Assistant Professor of Pediatrics
Preterm birth is a significant contributor to neonatal morbidity and remains the leading cause of neonatal mortality. Preterm-related causes of death together accounted for 35% of all infant deaths in 2009, more than any other single cause. In the United States, approximately 12% of all live births are born preterm, and despite research efforts, the incidence of PTB has declined only slightly over the last five years. The extreme cost of PTB resides not only in the immediate neonatal care but also in long-term care of lasting morbidities resulting from prematurity. Currently, the mechanisms leading preterm to preterm birth remain elusive. At this time, inflammation appears to be the primary event leading to preterm birth, but how inflammatory pathways lead to the changes in the pregnant cervix must be identified in order to develop strategies to prevent this enormous health care problem.
Presently, my lab is focused on inflammatory pathways in the cervix leading to preterm cervical remodeling, an obligatory step in preterm birth. Previously, we have shown how inflammation leads a breakdown of the cervical epithelial barrier, which may be the initial step in preterm cervical remodeling. We are now exploring the mechanisms of the functional changes in cervical epithelial cells, with our long term goal of identifying pathways in order to develop novel therapies leading to a decrease in the spontaneous preterm birth rate. In addition, we also study the inflammatory pathways of amniotic fluid cells. Our data has shown these cells release cytokines in response to an inflammatory challenge, and our focus is to further clarify how these cytokines lead to cervical remodeling and ultimately preterm birth.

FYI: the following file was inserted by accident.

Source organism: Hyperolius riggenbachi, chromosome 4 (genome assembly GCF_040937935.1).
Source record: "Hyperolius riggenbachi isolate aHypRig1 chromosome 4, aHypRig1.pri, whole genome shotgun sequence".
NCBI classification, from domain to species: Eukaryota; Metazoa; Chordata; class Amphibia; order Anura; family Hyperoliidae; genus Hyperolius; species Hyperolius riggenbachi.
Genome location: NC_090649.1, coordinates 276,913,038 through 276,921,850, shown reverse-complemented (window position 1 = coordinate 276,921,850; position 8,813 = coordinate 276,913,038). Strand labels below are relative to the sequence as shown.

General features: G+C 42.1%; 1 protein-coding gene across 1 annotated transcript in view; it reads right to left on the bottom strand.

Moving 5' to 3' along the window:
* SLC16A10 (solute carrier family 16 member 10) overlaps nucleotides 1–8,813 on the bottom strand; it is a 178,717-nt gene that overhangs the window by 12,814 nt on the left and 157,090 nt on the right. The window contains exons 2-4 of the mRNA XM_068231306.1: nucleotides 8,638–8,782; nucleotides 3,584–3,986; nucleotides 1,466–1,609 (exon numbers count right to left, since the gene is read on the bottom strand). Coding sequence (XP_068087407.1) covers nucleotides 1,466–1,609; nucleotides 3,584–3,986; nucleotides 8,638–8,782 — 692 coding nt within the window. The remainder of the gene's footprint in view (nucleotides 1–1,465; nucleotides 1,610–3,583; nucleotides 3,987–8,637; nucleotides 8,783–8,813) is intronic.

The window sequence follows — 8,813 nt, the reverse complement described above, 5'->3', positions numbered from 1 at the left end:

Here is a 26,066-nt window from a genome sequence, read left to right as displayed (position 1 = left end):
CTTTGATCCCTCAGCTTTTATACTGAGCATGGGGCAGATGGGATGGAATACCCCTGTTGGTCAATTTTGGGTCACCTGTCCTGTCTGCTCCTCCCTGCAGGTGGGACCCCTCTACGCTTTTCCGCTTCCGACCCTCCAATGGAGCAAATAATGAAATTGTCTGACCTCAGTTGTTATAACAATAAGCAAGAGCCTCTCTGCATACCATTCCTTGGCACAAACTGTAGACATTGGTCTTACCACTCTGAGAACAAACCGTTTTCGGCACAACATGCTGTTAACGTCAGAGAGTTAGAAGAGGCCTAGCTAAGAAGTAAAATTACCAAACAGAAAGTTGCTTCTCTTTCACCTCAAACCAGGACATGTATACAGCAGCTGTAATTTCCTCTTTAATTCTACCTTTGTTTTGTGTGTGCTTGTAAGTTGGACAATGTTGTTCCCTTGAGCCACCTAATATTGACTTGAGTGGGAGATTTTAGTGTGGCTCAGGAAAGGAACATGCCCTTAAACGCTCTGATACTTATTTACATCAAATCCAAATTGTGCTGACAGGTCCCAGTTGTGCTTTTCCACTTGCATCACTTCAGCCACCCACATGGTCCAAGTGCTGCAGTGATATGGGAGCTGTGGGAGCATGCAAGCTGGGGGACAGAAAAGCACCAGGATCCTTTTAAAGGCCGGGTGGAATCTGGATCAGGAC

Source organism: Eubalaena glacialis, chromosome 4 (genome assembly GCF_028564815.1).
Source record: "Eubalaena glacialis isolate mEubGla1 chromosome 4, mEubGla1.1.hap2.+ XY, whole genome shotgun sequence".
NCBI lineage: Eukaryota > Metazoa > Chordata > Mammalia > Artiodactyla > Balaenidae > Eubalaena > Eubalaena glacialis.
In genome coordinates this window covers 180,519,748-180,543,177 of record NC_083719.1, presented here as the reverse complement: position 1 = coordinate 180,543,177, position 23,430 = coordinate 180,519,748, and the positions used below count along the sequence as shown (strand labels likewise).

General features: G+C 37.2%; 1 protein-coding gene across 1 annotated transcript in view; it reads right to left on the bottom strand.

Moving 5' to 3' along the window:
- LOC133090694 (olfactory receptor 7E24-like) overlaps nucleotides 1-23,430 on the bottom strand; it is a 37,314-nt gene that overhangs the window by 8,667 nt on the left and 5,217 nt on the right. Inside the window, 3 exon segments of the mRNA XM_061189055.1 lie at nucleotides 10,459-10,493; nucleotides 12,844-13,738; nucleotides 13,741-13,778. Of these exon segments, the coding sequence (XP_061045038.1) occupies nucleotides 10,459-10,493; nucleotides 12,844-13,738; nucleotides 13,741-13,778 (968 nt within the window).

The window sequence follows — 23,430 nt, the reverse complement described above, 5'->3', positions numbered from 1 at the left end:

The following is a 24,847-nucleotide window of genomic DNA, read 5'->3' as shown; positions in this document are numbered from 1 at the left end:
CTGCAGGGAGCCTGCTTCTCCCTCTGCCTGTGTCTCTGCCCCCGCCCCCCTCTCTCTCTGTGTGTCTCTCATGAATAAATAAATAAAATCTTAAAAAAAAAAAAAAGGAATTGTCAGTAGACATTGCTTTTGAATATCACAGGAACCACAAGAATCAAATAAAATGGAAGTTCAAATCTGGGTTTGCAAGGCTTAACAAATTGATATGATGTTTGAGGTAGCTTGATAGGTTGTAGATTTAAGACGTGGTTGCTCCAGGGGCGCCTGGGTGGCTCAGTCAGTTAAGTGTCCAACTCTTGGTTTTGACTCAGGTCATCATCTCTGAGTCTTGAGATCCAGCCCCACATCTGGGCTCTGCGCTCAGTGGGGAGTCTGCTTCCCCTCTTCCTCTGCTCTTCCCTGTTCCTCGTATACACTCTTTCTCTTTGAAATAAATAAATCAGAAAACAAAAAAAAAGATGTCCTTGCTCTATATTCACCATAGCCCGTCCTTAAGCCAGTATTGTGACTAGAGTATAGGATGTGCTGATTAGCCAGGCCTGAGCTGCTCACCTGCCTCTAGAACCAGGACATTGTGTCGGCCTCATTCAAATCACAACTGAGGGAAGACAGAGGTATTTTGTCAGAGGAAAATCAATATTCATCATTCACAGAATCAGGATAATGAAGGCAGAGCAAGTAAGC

Current Collaborations and Group Projects
Currently, I am collaborating with Christine Trapp, M.D., in the department of endocrinology and Michelle Cloutier, M.D., and Jessica Hollenbach, Ph.D., in the department of pulmonology at Connecticut Children’s Medical Center. Our goal is to establish a pregnancy cohort analyzing acute stress and how this may impact adverse pregnancy outcomes as well as obesity and asthma rates in their children.
Opportunities for Students
In the past, undergraduate students, medical students, and OB/GYN residents have worked in our lab. Please email Christopher Nold at firstname.lastname@example.org if interested.